Menstrual and sanitary disposal products should not be a luxury. In some countries the treatment of feminine hyigne products is changing, Germany and Austria for example have recently reduced the tax on menstrual products such as tampons. In our opinion, feminine hygiene should not be neglected in the commercial sector either. Below we bring to light some current events and trends with mentral hygiene products and what your company or customers can do to improve the workplace and environment.
Country differences – from Scotland to Switzerland
EU legislation stipulates a VAT of at least 5% on hygiene products. Only countries that already had a lower rate before joining the EU can continue to enforce it.
In recent years, a lot has happened around the topic of tampons. At the end of 2019, Germany lowered the tax on menstrual products from 19 to seven percent. Austria was forced to reduce the tax rate on pads and tampons from twenty to ten percent due to a petition signed by over 30,000 people. In Australia, the tax on menstrual products of ten percent was completely removed as of 2019.
An even more prograssive example is Scotland which requires that free feminine hygiene products are provided in the toilets of schools, universities and public institutions. The Scottish Parliament unanimously approved this bill in November 2020. The reason for this is that one in five British people are affected by poverty. When faced with a tight budget, expenditure on menstrual products often takes a back seat.
In Switzerland, too, the menstrual tax may be reduced in the future. Various surveys  have shown that more than 50% of Swiss people are in favor of providing menstrual products free of charge in public toilets. The normal rate of value-added tax of 7.7% is charged on sanitary pads and tampons because the products are not considered daily-use items under federal law. In the future, menstrual products could fall under this category and consequently be taxed at a reduced VAT rate of 2.5%.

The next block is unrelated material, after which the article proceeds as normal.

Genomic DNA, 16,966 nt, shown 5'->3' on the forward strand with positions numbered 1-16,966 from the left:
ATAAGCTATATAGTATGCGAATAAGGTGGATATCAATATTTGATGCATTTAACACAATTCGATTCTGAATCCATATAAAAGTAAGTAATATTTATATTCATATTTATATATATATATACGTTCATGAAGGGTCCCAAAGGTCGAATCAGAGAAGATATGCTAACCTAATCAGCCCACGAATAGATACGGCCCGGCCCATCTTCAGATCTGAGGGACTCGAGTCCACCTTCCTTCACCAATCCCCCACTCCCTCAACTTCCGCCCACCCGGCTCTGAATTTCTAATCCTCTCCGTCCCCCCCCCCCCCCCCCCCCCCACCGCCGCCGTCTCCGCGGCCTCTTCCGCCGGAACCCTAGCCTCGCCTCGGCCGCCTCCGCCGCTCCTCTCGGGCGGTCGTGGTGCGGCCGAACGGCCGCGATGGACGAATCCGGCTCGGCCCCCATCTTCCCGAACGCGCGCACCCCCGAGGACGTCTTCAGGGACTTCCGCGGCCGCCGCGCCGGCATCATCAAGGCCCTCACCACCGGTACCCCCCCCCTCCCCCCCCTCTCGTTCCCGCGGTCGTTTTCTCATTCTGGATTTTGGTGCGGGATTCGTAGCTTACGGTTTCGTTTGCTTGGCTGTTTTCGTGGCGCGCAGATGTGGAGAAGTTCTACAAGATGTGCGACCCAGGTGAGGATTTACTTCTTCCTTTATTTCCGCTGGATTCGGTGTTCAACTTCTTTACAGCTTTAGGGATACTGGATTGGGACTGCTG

Environment and Maintenance
Internationally there are many different norms for waste pipe measurements. In Switzerland, drainage pipes are of above aberage size even though a below average amount of waste enters the drainage system. In many countries, considerably more waste enters the sewer system. When this factor is combined with smaller pipes, clogs are inevitable. Feminine hygiene products, amount other items, contribute to this problem. In London, huge mountains of grease have accumulated in the sewers on several occasions. This is caused by consumers using drains as a garbage can for products that should not enter the drainage pipes. This regularly results in high cleaning costs.
Feminine hygiene solutions
In most European countries there are regulations about toilets and washrooms for commercial use. Installation of feminine hygiene disposal systems in public or semi-public bathrooms is recommended and in some countries required. Sanitary disposal bag dispensers and waste bins are available in various designs, combinations and colours. Every ladies’ toilet as well as shared toilets should be equipped with these hygiene solutions. This helps prevent feminine hygiene products from ending up down the drain and in the filter system of the wastewater system and provides a hygienic and discreet way to dispose of femine hygiene products properly.